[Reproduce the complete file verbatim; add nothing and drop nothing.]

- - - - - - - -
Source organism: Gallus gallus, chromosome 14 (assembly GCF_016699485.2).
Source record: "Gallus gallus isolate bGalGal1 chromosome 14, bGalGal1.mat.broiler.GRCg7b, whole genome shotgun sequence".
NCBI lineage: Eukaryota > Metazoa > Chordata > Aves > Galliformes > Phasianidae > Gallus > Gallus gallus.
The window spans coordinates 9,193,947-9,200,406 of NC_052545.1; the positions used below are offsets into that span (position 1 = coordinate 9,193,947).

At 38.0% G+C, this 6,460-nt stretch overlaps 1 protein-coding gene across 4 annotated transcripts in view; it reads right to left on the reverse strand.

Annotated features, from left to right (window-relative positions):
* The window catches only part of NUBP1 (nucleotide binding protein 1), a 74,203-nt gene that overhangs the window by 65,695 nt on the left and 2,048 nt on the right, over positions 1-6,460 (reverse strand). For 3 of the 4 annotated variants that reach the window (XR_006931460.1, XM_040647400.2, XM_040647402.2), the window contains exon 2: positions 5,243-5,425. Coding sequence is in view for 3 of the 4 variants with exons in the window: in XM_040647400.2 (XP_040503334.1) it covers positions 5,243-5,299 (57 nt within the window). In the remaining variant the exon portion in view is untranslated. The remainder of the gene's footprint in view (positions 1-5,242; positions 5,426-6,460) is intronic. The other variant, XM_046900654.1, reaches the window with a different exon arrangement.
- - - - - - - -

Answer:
Source organism: Gallus gallus, chromosome 14 (assembly GCF_016699485.2).
Source record: "Gallus gallus isolate bGalGal1 chromosome 14, bGalGal1.mat.broiler.GRCg7b, whole genome shotgun sequence".
NCBI lineage: Eukaryota > Metazoa > Chordata > Aves > Galliformes > Phasianidae > Gallus > Gallus gallus.
The window spans coordinates 9,193,947-9,200,406 of NC_052545.1; the positions used below are offsets into that span (position 1 = coordinate 9,193,947).

At 38.0% G+C, this 6,460-nt stretch overlaps 1 protein-coding gene across 4 annotated transcripts in view; it reads right to left on the reverse strand.

Annotated features, from left to right (window-relative positions):
* The window catches only part of NUBP1 (nucleotide binding protein 1), a 74,203-nt gene that overhangs the window by 65,695 nt on the left and 2,048 nt on the right, over positions 1-6,460 (reverse strand). For 3 of the 4 annotated variants that reach the window (XR_006931460.1, XM_040647400.2, XM_040647402.2), the window contains exon 2: positions 5,243-5,425. Coding sequence is in view for 3 of the 4 variants with exons in the window: in XM_040647400.2 (XP_040503334.1) it covers positions 5,243-5,299 (57 nt within the window). In the remaining variant the exon portion in view is untranslated. The remainder of the gene's footprint in view (positions 1-5,242; positions 5,426-6,460) is intronic. The other variant, XM_046900654.1, reaches the window with a different exon arrangement.